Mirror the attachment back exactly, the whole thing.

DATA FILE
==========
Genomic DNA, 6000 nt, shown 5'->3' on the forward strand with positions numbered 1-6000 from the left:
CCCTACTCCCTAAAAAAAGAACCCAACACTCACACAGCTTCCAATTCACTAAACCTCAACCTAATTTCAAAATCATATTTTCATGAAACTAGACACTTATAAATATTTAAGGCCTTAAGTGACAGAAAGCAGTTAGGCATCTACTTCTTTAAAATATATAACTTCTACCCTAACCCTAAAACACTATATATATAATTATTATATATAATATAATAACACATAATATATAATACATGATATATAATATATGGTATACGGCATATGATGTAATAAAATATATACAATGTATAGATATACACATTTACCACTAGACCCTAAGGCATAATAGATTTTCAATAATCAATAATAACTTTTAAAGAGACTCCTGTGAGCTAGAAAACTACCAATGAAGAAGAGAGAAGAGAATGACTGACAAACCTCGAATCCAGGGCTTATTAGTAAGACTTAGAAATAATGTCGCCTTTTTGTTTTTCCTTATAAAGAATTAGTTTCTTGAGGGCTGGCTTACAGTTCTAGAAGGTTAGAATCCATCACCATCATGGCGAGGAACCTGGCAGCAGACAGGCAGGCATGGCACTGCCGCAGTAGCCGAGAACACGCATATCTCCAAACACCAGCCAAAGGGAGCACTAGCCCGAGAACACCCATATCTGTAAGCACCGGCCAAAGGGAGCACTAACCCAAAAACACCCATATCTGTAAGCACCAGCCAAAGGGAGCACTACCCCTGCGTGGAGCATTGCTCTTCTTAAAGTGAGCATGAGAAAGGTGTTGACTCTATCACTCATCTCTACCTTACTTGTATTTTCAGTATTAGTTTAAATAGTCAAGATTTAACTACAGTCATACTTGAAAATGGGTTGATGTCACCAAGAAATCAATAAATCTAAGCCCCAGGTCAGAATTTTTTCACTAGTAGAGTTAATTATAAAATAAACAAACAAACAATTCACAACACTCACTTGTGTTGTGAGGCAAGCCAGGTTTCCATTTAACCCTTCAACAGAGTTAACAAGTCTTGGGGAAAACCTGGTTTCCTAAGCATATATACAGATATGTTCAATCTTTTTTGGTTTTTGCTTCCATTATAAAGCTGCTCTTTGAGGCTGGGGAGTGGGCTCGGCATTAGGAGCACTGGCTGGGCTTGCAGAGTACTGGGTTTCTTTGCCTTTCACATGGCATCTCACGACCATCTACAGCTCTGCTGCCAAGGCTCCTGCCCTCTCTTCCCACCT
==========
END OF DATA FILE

Genomic DNA, 6000 nt, shown 5'->3' on the forward strand with positions numbered 1-6000 from the left:
CCCTACTCCCTAAAAAAAGAACCCAACACTCACACAGCTTCCAATTCACTAAACCTCAACCTAATTTCAAAATCATATTTTCATGAAACTAGACACTTATAAATATTTAAGGCCTTAAGTGACAGAAAGCAGTTAGGCATCTACTTCTTTAAAATATATAACTTCTACCCTAACCCTAAAACACTATATATATAATTATTATATATAATATAATAACACATAATATATAATACATGATATATAATATATGGTATACGGCATATGATGTAATAAAATATATACAATGTATAGATATACACATTTACCACTAGACCCTAAGGCATAATAGATTTTCAATAATCAATAATAACTTTTAAAGAGACTCCTGTGAGCTAGAAAACTACCAATGAAGAAGAGAGAAGAGAATGACTGACAAACCTCGAATCCAGGGCTTATTAGTAAGACTTAGAAATAATGTCGCCTTTTTGTTTTTCCTTATAAAGAATTAGTTTCTTGAGGGCTGGCTTACAGTTCTAGAAGGTTAGAATCCATCACCATCATGGCGAGGAACCTGGCAGCAGACAGGCAGGCATGGCACTGCCGCAGTAGCCGAGAACACGCATATCTCCAAACACCAGCCAAAGGGAGCACTAGCCCGAGAACACCCATATCTGTAAGCACCGGCCAAAGGGAGCACTAACCCAAAAACACCCATATCTGTAAGCACCAGCCAAAGGGAGCACTACCCCTGCGTGGAGCATTGCTCTTCTTAAAGTGAGCATGAGAAAGGTGTTGACTCTATCACTCATCTCTACCTTACTTGTATTTTCAGTATTAGTTTAAATAGTCAAGATTTAACTACAGTCATACTTGAAAATGGGTTGATGTCACCAAGAAATCAATAAATCTAAGCCCCAGGTCAGAATTTTTTCACTAGTAGAGTTAATTATAAAATAAACAAACAAACAATTCACAACACTCACTTGTGTTGTGAGGCAAGCCAGGTTTCCATTTAACCCTTCAACAGAGTTAACAAGTCTTGGGGAAAACCTGGTTTCCTAAGCATATATACAGATATGTTCAATCTTTTTTGGTTTTTGCTTCCATTATAAAGCTGCTCTTTGAGGCTGGGGAGTGGGCTCGGCATTAGGAGCACTGGCTGGGCTTGCAGAGTACTGGGTTTCTTTGCCTTTCACATGGCATCTCACGACCATCTACAGCTCTGCTGCCAAGGCTCCTGCCCTCTCTTCCCACCT